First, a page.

So I'm struggling at the moment because I'm not sure if I'm making any progress
in my PhD. I'm 3 months in and so far:
I've written two different paper drafts, one is at 2600 words, the other is at 1600 words but needs some
I've also started writing my lit review which is at 1200 words so far and I have a basic outline written
to help me stay clear on where I need to fill in certain bits and so on and I'm sure it will be revised and expanded as I go along.
My PhD is in music so I've also got one new composition sketched out fully with a recording.
My lit review is a bit of a hot mess because I had basically made additions/revisions to my project proposal and got it published in a conference about 6-7 months before I officially started my PhD so I've been told by my supervisor that I can't use that paper in my thesis. The problem is that it's basically my project proposal
and also contains a good chunk of what I'd use for my thesis including a portion of the lit review.
My lit review so far is about three chapters at varying levels of progress. I know my supervisor fairly well at this point and know he's going to probably be quite negative about my progress on the lit review draft.
I've got 28 citations/references across the three papers and have probably read more like 40-50 papers/book chapters but I haven't gotten them fully cited and added to the writing yet. If I included the reading I did for my conference paper/project proposal I'd have another 50-60 I think (can't remember the exact number).
I've also been tracking my reading with notes and a reference manager. I use evernote and zotero.
Does this sound like adequate progress at 3 months?
The only person whose opinion matters, as regards your progress, is your supervisors.
Actually you need to be forming your own opinions on this as well. To do this, look at how many pages and references a typical thesis in your field contains. Now divide that down to see the average "per 3 months" amounts. Then compare with what you currently have and understand that you will need to re-write some of it and will gradually improve your speed and quality of output as you go. It's not an exact science but it will give you a feel for where you are. I would use that as evidence if your supervisor starts to be negative.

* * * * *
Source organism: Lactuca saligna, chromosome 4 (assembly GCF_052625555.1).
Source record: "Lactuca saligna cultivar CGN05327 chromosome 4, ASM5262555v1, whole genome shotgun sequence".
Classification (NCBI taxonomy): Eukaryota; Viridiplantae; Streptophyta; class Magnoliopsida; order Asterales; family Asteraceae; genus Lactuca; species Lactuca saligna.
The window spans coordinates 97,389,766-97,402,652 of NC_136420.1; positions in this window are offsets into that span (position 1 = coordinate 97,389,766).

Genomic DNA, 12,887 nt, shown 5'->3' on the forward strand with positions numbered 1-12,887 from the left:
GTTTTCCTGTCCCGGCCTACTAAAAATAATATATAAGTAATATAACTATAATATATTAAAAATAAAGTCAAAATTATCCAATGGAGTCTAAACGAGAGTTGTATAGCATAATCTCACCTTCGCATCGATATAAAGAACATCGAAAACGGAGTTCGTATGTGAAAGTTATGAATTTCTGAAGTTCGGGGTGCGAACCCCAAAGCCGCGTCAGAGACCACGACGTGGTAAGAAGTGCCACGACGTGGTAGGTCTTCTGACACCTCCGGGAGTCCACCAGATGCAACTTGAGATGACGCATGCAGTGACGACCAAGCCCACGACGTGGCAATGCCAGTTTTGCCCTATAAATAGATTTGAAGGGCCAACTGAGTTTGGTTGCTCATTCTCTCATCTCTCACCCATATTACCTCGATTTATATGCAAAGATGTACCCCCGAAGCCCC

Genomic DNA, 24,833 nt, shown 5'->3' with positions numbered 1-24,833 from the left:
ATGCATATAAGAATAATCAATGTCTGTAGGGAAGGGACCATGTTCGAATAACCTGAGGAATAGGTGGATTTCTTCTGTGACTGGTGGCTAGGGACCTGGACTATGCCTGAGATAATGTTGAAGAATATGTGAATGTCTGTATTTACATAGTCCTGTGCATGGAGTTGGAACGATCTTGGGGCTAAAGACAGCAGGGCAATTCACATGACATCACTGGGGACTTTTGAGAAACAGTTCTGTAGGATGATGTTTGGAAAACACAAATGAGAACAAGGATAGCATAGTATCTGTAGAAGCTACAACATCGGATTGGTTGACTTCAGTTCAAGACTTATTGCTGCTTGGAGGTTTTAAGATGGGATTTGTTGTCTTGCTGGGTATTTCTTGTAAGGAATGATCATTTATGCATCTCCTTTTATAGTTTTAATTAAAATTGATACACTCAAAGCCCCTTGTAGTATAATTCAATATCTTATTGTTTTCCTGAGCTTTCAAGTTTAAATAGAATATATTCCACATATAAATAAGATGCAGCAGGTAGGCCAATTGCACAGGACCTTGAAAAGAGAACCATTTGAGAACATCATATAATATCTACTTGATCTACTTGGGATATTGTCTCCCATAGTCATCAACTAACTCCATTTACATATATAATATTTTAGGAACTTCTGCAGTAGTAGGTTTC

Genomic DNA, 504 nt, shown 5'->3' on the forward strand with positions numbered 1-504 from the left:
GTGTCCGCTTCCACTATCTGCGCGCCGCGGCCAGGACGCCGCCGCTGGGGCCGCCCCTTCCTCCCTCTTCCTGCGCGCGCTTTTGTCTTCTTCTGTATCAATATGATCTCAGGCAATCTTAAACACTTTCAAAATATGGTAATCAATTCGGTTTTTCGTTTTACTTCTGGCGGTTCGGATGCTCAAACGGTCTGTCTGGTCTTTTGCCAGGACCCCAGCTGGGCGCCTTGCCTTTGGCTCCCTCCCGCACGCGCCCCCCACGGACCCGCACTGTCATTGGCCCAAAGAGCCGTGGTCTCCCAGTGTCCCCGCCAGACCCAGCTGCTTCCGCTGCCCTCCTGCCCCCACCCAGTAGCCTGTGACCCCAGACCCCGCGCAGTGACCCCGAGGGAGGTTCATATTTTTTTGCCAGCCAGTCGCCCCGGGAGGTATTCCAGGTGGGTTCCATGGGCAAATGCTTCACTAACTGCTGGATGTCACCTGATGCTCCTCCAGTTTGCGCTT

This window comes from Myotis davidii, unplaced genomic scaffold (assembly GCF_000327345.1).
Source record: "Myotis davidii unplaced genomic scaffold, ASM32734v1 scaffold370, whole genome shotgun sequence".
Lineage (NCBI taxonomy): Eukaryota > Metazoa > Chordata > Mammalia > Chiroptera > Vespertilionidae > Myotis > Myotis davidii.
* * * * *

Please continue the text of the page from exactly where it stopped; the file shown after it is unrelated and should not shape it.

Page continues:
I have to say though that 5400 words is around half of a typical 12 month Masters thesis. I'd say you were well ahead of schedule. Your supervisor is wrong about being able to use your literature review in your thesis. You can't just simply invent another literature review. The problem here might be the ridiculous and time-wasting issue of "self-plagiarisation" but you get around that by simply re-wording it. That is what I did when I wrote up my papers into my thesis. I'm afraid that in academia you'll find yourself dealing with this sort of infuriating stupidity all the time. Prepare yourself for an onslaught of breathtaking idiocy which includes endless nonsense about the "importance" of "university league tables", "poster prizes", "journal impact factors" and "prestige". So glad that I am out of that system now :-D